So as I came out (starting way back in May 2008), and began to be honest about who I was, I still often stayed in the same mindset. I had to control things. I had autonomy. To be fair, I had my male privilege still.

One of the greatest things my wife has done for me is to introduce me to thinking critically about gender and feminism. I was challenged so much. I had hidden my real self, and embraced this mask of male-ness that I had built up as a defense against being outed- but I had all the benefits that came with it. So as I transitioned and came out-I had to put that mask away, even if it meant losing the benefits it came with. And wow that was tough. I had spent so long trying to fit in to the guys club that it was difficult to break the habits I had set up to keep me closeted. But they were an act. They weren’t the real me. I had to get rid of them to find out who the real person was beneath the mask I had built. No need to be so macho. No need to repress emotions. No need to think that the world always had to be in my control.

I can not point to a specific day or even really a time frame, but I can just tell you that at some point my brain made a jump. Suddenly I was letting myself feel. I was not constantly repressing the way I thought, what I wanted to do, or how I wanted to act. I hear other trans women talking about how estrogen made them so much more in touch with their emotions, and while  I do not doubt that- I wonder how much of that is also just a mental transition happening since taking estrogen is also associated with having finally come out of the closet.

Of course thats not saying that embracing myself has all been easy and happy. Now, even more so, I feel the messages that society sends to women coming into my head. Telling me I must be skinny. Must be beautiful. Must be desirable. And heck these thoughts are hard on your average cisgender woman, but they are also torturous when combined with my gender dysphoria. I look at myself and see all the ways I do not measure up

I’ve had a lot of people tell me after coming out to them that they knew something was different about me. I have to think that it is partly due to this mental transition. Even before making my life transition this year, I was not fitting in as “one of the guys” anymore.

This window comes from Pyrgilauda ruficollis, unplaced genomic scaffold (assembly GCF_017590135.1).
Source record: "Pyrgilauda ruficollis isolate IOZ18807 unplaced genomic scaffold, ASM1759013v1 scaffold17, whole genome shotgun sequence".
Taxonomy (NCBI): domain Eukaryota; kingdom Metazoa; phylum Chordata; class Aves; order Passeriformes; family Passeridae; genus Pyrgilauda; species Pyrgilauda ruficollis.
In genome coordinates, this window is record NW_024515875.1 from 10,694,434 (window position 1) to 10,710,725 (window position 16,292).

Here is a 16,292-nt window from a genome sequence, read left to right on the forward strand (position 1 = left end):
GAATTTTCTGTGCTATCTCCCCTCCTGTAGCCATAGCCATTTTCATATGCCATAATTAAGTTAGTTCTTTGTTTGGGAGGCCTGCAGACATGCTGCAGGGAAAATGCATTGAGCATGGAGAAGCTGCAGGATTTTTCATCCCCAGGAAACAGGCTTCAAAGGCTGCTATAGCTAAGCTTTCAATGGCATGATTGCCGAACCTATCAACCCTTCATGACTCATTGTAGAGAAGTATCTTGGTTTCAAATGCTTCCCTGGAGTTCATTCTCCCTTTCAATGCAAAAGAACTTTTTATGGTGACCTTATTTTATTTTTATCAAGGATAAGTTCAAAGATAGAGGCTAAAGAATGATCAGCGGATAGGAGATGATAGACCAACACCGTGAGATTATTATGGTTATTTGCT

So yeah. This seems like a lot of random thoughts. I hope it made some sort of sense. I just wanted to write about it, and about the changes that have happened in my life bringing me to this point.

Thanks for reading

Em

Today is Monday

One of the performers at the conference I went to was Jasiri X. I would highly recommend checking out his music. As a nerdy seminarian white girl, I am not your common listener to rap and hip hop, but I love socially conscious music. It is one of the best ways to critique our society.

I don’t have a lot to say today, but feel I may on Thursday.

Excerpt from my week

This week I finally was able to read my latest Squirrel Girl comic. Enjoyed this little tidbit about pronouns. 
A reminder to all, use female pronouns for me!
That’s all I got for today. Been an interesting week. 
Em 

The Basics of Ministry

So I have been thinking a lot recently about what are the core things I am hoping to achieve as a youth pastor. I have been pondering what ministry looks like- especially for myself as I move forward in seeking a call for ordained ministry.

I came up with 3 specific elements that constitute what I believe makes a healthy ministry/congregation/calling for the Church.

1) Community- People need to feel welcome. People want to feel safe. There should be activities going on so that everyone feels there is a place for them to be involved in the life of the Church. As many have said- Church should not only exist on Sunday. And Church can be fun. Having a Nerf War with high schoolers can build community in a unique way, just as having something like a quilting club could as well.